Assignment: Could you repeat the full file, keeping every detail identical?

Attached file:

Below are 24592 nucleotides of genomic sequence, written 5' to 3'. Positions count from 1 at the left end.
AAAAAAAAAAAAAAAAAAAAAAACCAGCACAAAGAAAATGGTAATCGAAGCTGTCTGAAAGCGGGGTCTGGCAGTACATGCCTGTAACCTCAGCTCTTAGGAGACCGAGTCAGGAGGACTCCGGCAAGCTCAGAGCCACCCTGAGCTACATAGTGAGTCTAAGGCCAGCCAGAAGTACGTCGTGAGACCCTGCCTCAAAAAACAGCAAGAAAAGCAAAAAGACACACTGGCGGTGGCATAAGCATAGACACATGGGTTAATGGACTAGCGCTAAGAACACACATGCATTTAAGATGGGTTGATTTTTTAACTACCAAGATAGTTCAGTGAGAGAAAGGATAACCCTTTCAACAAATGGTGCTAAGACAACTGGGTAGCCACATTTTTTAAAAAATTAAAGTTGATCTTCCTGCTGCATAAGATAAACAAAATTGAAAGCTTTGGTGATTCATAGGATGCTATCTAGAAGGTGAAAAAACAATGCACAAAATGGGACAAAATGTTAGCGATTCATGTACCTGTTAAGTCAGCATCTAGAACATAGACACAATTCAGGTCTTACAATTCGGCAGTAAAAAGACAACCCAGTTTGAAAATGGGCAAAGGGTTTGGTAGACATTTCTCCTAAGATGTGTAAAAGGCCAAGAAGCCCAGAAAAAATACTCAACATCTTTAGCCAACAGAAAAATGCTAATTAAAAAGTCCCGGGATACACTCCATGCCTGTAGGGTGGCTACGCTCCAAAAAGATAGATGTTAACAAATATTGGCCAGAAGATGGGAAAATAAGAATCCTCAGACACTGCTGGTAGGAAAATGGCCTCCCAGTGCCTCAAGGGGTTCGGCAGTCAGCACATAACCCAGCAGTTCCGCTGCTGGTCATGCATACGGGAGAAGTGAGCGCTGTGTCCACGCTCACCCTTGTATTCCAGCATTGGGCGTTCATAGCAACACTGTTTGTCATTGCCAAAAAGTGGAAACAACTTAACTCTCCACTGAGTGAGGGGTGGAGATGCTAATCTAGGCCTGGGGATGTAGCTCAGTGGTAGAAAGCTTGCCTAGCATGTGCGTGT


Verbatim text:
Below are 24592 nucleotides of genomic sequence, written 5' to 3'. Positions count from 1 at the left end.
AAAAAAAAAAAAAAAAAAAAAAACCAGCACAAAGAAAATGGTAATCGAAGCTGTCTGAAAGCGGGGTCTGGCAGTACATGCCTGTAACCTCAGCTCTTAGGAGACCGAGTCAGGAGGACTCCGGCAAGCTCAGAGCCACCCTGAGCTACATAGTGAGTCTAAGGCCAGCCAGAAGTACGTCGTGAGACCCTGCCTCAAAAAACAGCAAGAAAAGCAAAAAGACACACTGGCGGTGGCATAAGCATAGACACATGGGTTAATGGACTAGCGCTAAGAACACACATGCATTTAAGATGGGTTGATTTTTTAACTACCAAGATAGTTCAGTGAGAGAAAGGATAACCCTTTCAACAAATGGTGCTAAGACAACTGGGTAGCCACATTTTTTAAAAAATTAAAGTTGATCTTCCTGCTGCATAAGATAAACAAAATTGAAAGCTTTGGTGATTCATAGGATGCTATCTAGAAGGTGAAAAAACAATGCACAAAATGGGACAAAATGTTAGCGATTCATGTACCTGTTAAGTCAGCATCTAGAACATAGACACAATTCAGGTCTTACAATTCGGCAGTAAAAAGACAACCCAGTTTGAAAATGGGCAAAGGGTTTGGTAGACATTTCTCCTAAGATGTGTAAAAGGCCAAGAAGCCCAGAAAAAATACTCAACATCTTTAGCCAACAGAAAAATGCTAATTAAAAAGTCCCGGGATACACTCCATGCCTGTAGGGTGGCTACGCTCCAAAAAGATAGATGTTAACAAATATTGGCCAGAAGATGGGAAAATAAGAATCCTCAGACACTGCTGGTAGGAAAATGGCCTCCCAGTGCCTCAAGGGGTTCGGCAGTCAGCACATAACCCAGCAGTTCCGCTGCTGGTCATGCATACGGGAGAAGTGAGCGCTGTGTCCACGCTCACCCTTGTATTCCAGCATTGGGCGTTCATAGCAACACTGTTTGTCATTGCCAAAAAGTGGAAACAACTTAACTCTCCACTGAGTGAGGGGTGGAGATGCTAATCTAGGCCTGGGGATGTAGCTCAGTGGTAGAAAGCTTGCCTAGCATGTGCGTGT